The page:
I'm remembering how Sandra Bland, an African American woman in her late twenties, was pulled over by Trooper Brian Encinia, a white police officer, for not signaling a lane change. Some facts are clear: Sandra was less than a mile from the Prairie View A&M University, her alma mater where she had just accepted a new job as a college outreach coordinator. This routine traffic stop escalated into a physical altercation between Sandra Bland and Officer Encinia. She was charged with a felony and spent the weekend in jail. On Monday, she was found dead in her jail cell.
She is one of many examples of unarmed African Americans dying in incidents involving the police: Michael Brown, Eric Garner, Walter Scott, Freddie Gray and tragically, so many others.
Rightfully so, the Black community has risen up in outrage. We’ve seen #blacklivesmatter go from a hashtag to a powerful call for action. And while Democratic candidates are learning to navigate the changing landscape of how race relations are discussed, as we saw last summer even at the liberal Netroots Nation convention in Phoenix, those of us who are White need to become engaged in this issue.
While I’ve spoken privately to my children about this issue, a recent Facebook post made me think. My friend La’Tasha Mayes called out the silence from the White community on this issue. La’Tasha is the founder and Executive Director of New Voices Pittsburgh, a community-based organization dedicated to the health and well-being of Black women and girls, our families and communities.
Her post made me dig deep. If I claim to be an ally and a progressive individual, what am I doing to stand with Black women? My first thought was to comment on her post and ask her how we White progressive individuals and organizations could be allies. But, I hesitated. While I consider myself to be an ally and a progressive, she was right. I was part of the collective silence and it is time for all of us to answer her outcry.
We need to do some introspection first. We need to open our eyes, and think hard about the tragic death of Sandra Bland and countless others and the connection to systemic racism in America.
1. Black lives matter--all of them. We must reject the narratives of ‘She was a good kid’ or ‘He was a criminal’ and lift up the fact that all ‘black lives matter.’ Was Sandra Bland’s death more tragic because she had just landed a great job at a college, her alma mater no less? Would it have been just another Black death while incarcerated if she had been unemployed? Just as her life matters, the lives of all of the Black people who died at the hands of the police while incarcerated matter.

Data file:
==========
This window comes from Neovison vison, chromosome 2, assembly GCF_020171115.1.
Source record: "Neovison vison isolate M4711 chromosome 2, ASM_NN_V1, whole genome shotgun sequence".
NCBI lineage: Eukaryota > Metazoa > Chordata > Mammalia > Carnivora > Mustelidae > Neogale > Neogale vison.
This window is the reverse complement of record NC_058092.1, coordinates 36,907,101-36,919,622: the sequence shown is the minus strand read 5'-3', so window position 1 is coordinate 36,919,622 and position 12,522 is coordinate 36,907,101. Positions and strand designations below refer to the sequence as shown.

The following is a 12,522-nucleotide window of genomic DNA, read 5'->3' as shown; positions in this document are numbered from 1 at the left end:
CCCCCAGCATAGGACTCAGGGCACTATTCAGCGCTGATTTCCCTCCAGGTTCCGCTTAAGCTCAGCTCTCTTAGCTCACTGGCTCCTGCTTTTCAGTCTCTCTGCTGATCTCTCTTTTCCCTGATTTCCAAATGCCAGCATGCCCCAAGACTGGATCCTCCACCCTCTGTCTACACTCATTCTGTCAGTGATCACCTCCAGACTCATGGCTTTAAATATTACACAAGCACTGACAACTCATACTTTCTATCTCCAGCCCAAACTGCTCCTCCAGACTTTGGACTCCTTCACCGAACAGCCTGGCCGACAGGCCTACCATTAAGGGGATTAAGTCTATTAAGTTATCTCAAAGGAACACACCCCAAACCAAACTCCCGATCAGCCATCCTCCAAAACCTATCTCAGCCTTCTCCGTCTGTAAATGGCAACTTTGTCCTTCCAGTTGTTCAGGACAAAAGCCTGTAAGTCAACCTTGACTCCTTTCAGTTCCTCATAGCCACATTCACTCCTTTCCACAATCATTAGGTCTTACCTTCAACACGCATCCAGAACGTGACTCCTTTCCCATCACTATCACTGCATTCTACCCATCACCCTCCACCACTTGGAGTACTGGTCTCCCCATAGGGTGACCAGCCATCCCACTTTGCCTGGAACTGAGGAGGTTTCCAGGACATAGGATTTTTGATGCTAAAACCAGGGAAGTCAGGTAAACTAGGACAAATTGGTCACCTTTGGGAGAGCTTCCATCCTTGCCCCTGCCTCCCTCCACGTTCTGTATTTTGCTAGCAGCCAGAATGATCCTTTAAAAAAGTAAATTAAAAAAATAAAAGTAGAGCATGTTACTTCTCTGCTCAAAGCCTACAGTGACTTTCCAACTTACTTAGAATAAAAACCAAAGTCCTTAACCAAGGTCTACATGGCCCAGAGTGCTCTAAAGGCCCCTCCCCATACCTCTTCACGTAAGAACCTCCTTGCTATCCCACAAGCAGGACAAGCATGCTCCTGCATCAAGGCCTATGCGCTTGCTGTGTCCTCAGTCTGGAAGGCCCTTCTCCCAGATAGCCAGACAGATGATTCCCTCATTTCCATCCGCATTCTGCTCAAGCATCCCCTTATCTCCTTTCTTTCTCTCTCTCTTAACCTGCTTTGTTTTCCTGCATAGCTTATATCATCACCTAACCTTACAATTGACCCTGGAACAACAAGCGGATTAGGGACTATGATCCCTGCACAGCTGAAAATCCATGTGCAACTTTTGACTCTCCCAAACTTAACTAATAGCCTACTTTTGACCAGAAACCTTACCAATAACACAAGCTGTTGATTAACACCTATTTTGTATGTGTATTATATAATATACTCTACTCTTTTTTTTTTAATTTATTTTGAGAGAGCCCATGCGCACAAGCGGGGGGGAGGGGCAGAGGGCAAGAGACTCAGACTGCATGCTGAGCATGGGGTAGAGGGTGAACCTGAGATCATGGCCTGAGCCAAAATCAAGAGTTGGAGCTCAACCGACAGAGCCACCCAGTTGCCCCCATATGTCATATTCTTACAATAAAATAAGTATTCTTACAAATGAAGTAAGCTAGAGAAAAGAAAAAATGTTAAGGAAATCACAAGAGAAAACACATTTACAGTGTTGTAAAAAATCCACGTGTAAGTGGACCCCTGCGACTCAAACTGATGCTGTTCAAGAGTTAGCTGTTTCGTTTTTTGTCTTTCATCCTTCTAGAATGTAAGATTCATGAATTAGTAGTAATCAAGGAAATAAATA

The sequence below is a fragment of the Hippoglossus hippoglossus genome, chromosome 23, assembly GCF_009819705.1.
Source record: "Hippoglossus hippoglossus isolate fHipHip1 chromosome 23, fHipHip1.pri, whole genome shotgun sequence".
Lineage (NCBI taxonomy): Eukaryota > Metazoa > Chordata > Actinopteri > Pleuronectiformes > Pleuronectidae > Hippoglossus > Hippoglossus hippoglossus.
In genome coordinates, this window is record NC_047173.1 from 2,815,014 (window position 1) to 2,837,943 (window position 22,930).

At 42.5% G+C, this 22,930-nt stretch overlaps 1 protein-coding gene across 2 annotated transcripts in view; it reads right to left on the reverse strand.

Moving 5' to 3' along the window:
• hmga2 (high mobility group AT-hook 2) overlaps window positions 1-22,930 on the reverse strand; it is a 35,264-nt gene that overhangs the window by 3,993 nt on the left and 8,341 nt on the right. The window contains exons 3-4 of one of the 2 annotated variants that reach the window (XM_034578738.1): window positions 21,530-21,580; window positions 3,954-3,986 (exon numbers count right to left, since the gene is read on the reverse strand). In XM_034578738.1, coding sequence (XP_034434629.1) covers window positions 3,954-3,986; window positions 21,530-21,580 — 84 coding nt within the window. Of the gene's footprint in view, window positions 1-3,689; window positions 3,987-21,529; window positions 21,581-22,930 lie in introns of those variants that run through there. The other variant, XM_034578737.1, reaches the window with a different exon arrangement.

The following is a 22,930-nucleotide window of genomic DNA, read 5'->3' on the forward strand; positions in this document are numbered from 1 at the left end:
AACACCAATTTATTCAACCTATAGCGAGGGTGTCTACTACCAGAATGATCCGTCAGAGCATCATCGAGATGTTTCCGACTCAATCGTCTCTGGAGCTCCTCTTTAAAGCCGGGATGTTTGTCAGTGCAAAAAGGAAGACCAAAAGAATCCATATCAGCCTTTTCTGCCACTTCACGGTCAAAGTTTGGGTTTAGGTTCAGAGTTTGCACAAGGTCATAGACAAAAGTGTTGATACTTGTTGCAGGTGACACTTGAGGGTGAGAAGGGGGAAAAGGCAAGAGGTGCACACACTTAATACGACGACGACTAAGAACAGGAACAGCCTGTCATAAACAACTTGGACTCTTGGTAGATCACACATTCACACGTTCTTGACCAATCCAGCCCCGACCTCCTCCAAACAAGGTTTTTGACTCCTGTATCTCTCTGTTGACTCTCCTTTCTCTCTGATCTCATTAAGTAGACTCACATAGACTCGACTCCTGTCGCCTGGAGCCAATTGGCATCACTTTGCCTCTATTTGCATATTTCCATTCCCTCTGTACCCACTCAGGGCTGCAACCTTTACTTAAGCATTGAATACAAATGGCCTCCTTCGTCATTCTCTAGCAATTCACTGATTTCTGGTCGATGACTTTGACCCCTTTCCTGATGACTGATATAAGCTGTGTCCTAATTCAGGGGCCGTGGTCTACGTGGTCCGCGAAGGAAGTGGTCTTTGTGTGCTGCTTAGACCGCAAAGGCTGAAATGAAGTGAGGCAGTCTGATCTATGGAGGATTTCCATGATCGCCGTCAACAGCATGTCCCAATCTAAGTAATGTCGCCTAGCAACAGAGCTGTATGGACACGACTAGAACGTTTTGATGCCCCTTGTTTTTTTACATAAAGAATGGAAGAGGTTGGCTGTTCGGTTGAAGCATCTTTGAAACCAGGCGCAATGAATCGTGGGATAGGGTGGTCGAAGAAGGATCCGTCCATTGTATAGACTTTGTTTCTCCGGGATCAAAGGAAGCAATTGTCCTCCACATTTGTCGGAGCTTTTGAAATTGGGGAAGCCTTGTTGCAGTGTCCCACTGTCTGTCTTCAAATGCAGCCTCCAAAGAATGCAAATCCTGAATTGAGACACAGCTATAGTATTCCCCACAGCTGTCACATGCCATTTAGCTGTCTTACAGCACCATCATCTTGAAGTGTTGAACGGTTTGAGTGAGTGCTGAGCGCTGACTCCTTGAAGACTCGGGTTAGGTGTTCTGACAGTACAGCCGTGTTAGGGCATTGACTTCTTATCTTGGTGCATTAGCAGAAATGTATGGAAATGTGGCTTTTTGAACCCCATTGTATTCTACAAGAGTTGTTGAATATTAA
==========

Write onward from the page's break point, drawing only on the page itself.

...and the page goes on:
2. Mass Incarceration is real, so is racial profiling and for-profit prisons. African Americans are locked up in prisons at disproportionately higher rates and for longer sentences for the same crimes committed by White people. And, since those who are released from jail, are more than often denied access to housing, employment, education and voting, that, too, impacts African Americans disproportionately. We must add our voices to those calling on the Department of Justice to investigate whether the Waller County engaged in a "pattern and practice" of discrimination against African-Americans. We know that this traffic stop, use of force and incarceration that led to Sandra Bland’s homicide is not an isolated incident.
3. White allies need to act. It’s really easy to talk about poverty and conveniently leave out race. If we claim to care about our communities, we must recognize that decades of housing discrimination, White flight, intergenerational poverty and racial profiling exist. We need to organize community conversations about the state of police-community relations. We should support efforts led by leaders of color – with our time or our financial support. We can encourage our spiritual leaders to incorporate social justice into their sermons and to take action.
My friend La’Tasha was right, the shameful silence of White individuals and organizations, progressive or not, is resounding. And to fix the racial and economic problems in our community and country shouldn’t be on her shoulders alone. I’m committing to doing the above and talking not just privately with my family but openly and publicly in my community. Being a White ally is important, and this is one of those times when one person can make a difference.